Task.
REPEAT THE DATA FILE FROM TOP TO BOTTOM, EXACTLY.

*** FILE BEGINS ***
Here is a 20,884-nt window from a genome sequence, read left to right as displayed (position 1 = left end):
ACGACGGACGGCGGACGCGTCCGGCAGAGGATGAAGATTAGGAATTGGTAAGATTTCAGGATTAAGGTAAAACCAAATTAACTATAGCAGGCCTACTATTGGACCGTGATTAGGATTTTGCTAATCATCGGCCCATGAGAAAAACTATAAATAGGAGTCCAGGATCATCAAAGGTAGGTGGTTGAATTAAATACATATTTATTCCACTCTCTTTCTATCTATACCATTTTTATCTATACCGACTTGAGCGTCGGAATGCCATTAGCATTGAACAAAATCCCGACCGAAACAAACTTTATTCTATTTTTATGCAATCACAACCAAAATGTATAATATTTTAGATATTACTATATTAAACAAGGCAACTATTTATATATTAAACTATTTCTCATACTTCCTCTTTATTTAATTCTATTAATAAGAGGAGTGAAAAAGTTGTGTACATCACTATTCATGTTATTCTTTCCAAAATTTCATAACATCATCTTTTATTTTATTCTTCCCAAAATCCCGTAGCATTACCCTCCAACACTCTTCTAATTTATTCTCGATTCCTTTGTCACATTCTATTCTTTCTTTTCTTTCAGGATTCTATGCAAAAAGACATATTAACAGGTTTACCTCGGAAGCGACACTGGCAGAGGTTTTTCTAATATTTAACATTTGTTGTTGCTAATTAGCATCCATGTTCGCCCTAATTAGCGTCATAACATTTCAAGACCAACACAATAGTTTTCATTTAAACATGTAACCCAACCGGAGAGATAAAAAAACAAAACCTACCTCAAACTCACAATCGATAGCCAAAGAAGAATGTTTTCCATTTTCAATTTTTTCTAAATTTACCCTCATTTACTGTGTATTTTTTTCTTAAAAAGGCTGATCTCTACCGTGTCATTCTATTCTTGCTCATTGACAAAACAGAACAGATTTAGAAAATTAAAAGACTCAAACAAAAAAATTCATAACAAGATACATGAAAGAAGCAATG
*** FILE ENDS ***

Here is a 20,884-nt window from a genome sequence, read left to right as displayed (position 1 = left end):
ACGACGGACGGCGGACGCGTCCGGCAGAGGATGAAGATTAGGAATTGGTAAGATTTCAGGATTAAGGTAAAACCAAATTAACTATAGCAGGCCTACTATTGGACCGTGATTAGGATTTTGCTAATCATCGGCCCATGAGAAAAACTATAAATAGGAGTCCAGGATCATCAAAGGTAGGTGGTTGAATTAAATACATATTTATTCCACTCTCTTTCTATCTATACCATTTTTATCTATACCGACTTGAGCGTCGGAATGCCATTAGCATTGAACAAAATCCCGACCGAAACAAACTTTATTCTATTTTTATGCAATCACAACCAAAATGTATAATATTTTAGATATTACTATATTAAACAAGGCAACTATTTATATATTAAACTATTTCTCATACTTCCTCTTTATTTAATTCTATTAATAAGAGGAGTGAAAAAGTTGTGTACATCACTATTCATGTTATTCTTTCCAAAATTTCATAACATCATCTTTTATTTTATTCTTCCCAAAATCCCGTAGCATTACCCTCCAACACTCTTCTAATTTATTCTCGATTCCTTTGTCACATTCTATTCTTTCTTTTCTTTCAGGATTCTATGCAAAAAGACATATTAACAGGTTTACCTCGGAAGCGACACTGGCAGAGGTTTTTCTAATATTTAACATTTGTTGTTGCTAATTAGCATCCATGTTCGCCCTAATTAGCGTCATAACATTTCAAGACCAACACAATAGTTTTCATTTAAACATGTAACCCAACCGGAGAGATAAAAAAACAAAACCTACCTCAAACTCACAATCGATAGCCAAAGAAGAATGTTTTCCATTTTCAATTTTTTCTAAATTTACCCTCATTTACTGTGTATTTTTTTCTTAAAAAGGCTGATCTCTACCGTGTCATTCTATTCTTGCTCATTGACAAAACAGAACAGATTTAGAAAATTAAAAGACTCAAACAAAAAAATTCATAACAAGATACATGAAAGAAGCAATG